More than that, though, being gay opened my eyes to the world around me. Learning that not every gay person had it as good as I did helped me realize that a lot of people in general didn’t have it as good as I did. I wouldn’t be a politically engaged human being, let alone an activist, writer and TV personality, if I weren’t gay.

[…] I want my daughter to know that being gay is equally desirable to being straight. The problem is not the idea that homosexuality could be a choice but the idea that heterosexuality should be compulsory. In my house it’s plainly, evidently not. We’ve bought every picture book featuring gay families, even the not-very-good ones, and we have most of the nontraditional-gender-role books as well — about the princess who likes to fight dragons and the boy who likes to wear dresses.

When my daughter plays house with her stuffed koala bears as the mom and dad, we gently remind her that they could be a dad and dad. Sometimes she changes her narrative. Sometimes she doesn’t. It’s her choice.

All I ultimately care about is that she has the choice and that whatever choice she makes is enthusiastically embraced and celebrated.

Time will tell, but so far, it doesn’t look like my 6-year-old daughter is gay. In fact, she’s boy crazy. It seems early to me, but I’m trying to be supportive. Recently, she had a crush on an older boy on her school bus. […] I confided in a friend who has an older daughter. […]

My friend wrote back with a slew of helpful advice, ending with a punch to my gut: “Bet it wouldn’t bother you so much if her crush was on a girl.”

She was right. I’m a slightly overbearing pro-gay gay mom. But I’m going to support my daughter, whatever choices she makes.

There is another reason why Kohn’s op/ed is disturbing: it lends support to a belief among same-sex marriage opponents that homosexuals’ hidden agenda is the recruitment of America’s children to their “lifestyle.”

Though homosexual activists and the media heap ridicule on that notion as the paranoia and bigotry of knuckles-dragging-on-the-ground troglodytes, prominent homosexuals themselves have admitted to recruitment as a goal.

In 1987, a homosexual activist named Michael Swift issued the Gay Manifesto, that was first published in the Gay Community News of Feb. 15-21, 1987, then reprinted in the U.S. Congressional Record. The Manifesto declared:

We shall sodomize your sons, emblems of your feeble masculinity, of your shallow dreams and vulgar lies. We shall seduce them in your schools, in your dormitories, in your gymnasiums, in your locker rooms, in your sports arenas, in your seminaries, in your youth groups, in your movie theater bathrooms, in your army bunkhouses, in your truck stops, in your all male clubs, in your houses of Congress, wherever men are with men together. Your sons shall become our minions and do our bidding. They will be recast in our image. They will come to crave and adore us.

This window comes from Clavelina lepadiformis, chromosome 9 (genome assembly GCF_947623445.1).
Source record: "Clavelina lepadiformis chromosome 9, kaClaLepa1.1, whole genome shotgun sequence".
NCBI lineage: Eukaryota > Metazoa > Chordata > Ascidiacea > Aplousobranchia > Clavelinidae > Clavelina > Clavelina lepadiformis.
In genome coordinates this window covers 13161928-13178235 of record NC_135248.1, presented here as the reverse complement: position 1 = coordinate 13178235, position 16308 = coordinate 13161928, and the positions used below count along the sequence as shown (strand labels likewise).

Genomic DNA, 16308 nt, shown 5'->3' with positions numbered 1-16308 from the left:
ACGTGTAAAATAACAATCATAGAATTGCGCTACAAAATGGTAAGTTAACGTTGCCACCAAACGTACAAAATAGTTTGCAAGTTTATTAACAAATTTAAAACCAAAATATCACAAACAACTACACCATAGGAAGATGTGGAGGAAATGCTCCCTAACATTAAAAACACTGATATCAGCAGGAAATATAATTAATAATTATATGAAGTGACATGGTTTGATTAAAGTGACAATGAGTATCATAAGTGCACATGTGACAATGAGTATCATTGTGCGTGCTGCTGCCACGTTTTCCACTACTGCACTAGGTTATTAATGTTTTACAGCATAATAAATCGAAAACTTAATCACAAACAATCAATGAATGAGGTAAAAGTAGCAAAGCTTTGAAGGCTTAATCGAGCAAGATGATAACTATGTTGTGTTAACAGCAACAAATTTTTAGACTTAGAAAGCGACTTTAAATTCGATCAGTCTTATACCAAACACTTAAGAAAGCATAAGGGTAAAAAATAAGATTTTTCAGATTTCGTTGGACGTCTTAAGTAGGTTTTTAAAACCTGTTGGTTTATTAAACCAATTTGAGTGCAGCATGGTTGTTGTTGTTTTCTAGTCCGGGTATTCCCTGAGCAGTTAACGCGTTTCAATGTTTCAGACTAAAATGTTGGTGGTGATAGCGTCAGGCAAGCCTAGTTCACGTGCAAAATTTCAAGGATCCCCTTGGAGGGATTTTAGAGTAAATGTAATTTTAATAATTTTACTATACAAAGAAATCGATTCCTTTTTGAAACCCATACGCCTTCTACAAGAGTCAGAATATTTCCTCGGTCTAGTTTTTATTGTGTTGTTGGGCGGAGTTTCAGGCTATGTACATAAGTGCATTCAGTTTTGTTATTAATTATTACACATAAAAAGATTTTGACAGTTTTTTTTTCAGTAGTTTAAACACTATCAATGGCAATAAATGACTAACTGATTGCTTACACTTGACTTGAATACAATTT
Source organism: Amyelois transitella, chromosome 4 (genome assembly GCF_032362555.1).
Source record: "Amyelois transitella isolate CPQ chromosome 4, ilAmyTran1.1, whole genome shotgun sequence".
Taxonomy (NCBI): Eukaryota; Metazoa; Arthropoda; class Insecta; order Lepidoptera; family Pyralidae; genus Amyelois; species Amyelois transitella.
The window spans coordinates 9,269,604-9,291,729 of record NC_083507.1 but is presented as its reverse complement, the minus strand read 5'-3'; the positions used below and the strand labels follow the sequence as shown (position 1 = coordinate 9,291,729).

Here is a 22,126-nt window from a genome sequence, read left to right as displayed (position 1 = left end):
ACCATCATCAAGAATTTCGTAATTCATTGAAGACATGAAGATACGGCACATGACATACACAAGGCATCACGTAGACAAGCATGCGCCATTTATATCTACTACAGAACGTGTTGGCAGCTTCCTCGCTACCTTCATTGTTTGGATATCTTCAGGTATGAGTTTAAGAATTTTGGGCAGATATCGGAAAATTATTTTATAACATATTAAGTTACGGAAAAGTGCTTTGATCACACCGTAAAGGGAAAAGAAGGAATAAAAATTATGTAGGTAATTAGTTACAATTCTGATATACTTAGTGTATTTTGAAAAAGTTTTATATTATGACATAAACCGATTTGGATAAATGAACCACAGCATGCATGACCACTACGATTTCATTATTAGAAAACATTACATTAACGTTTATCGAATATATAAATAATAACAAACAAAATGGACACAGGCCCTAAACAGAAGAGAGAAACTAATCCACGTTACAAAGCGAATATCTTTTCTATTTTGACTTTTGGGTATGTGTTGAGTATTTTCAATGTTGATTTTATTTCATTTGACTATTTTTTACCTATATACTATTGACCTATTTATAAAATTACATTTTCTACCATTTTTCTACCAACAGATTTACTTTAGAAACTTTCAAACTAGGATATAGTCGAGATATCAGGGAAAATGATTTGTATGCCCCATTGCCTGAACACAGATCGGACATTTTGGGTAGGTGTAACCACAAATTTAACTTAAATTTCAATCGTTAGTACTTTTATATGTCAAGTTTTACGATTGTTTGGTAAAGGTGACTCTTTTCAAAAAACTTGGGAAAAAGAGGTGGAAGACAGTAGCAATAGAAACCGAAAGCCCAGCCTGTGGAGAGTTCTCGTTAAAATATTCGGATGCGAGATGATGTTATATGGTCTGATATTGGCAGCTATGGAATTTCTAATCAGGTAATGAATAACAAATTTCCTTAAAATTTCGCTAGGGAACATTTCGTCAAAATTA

More recently, in 2011, queer activist Daniel Villarreal, writing in the gay advocacy website Queerty, also admitted to recruitment:

They accuse us of exploiting children and in response we say, ‘NOOO! We’re not gonna make kids learn about homosexuality, we swear! It’s not like we’re trying to recruit your children or anything.’ But let’s face it—that’s a lie. We want educators to teach future generations of children to accept queer sexuality. In fact, our very future depends on it. […] Recruiting children? You bet we are.

And now we have media personality Sally Kohn openly stating that “I’m gay. And I want my kid to be gay, too.”

~Éowyn

Texas man spits on woman’s car, hurls racial insults during terrifying road rage incident

NYDailyNews: A Texas man caught on camera spitting at a woman’s car and threatening her during a terrifying road rage incident has been charged with reckless driving. Rashaad Ben was driving down an Austin highway earlier this month when he allegedly started veering aggressively from lane to lane and trying to run others off the road, according to KVUE.

Julie Nowlin, 39, saw what he was doing and went to record his license plate on her cell phone.

driverBut Ben soon realized he was being filmed, and jumped out of his car when the traffic slowed down. He approached Nowlin’s vehicle — and was recorded calling her a “b***h.” The 23-year-old also spat on her windshield, called her a “white b***h,” and raised his fist while saying “F*** you, black power.”

Nowlin, whose 4-year-old daughter was in the back seat, tried to drive away. But her pursuer chased her around the neighborhood. The petrified mom dialed 911, and later lost Ben. She then went and hid in a Starbucks for two hours before cops arrived.

“I was just running for my life, I didn’t know what to do,” she told KVUE.

Nowlin posted the shocking clip online, which sparked a flurry of responses from other locals who all claim to have endured similar behavior from Ben. The driver was tracked down and arrested, and now faces a reckless driving charge.

driver2

It later emerged that he’s previously been busted for drunk driving, marijuana possession, theft, resisting arrest and driving with a suspended license. And just last month he paid a fine to settle an incident where he spat in a woman’s face, reports The Smoking Gun.

If convicted of his latest alleged crime, Ben — who’s since apologized for his actions — faces up to 30 days in jail. “I came here to apologize to my family and Mrs. Nowlin and to the community for acting the way I did and for my obscene language and obscene behavior,” he told KVUE.

“To not let your anger get the best of you because it could get you in trouble or it could have someone hurt. And to just let things go. It’s not that serious,” he added.

DCG

New study finds children of homosexual parents have more than twice the emotional problems as children of opposite-sex parents

gay parenting propaganda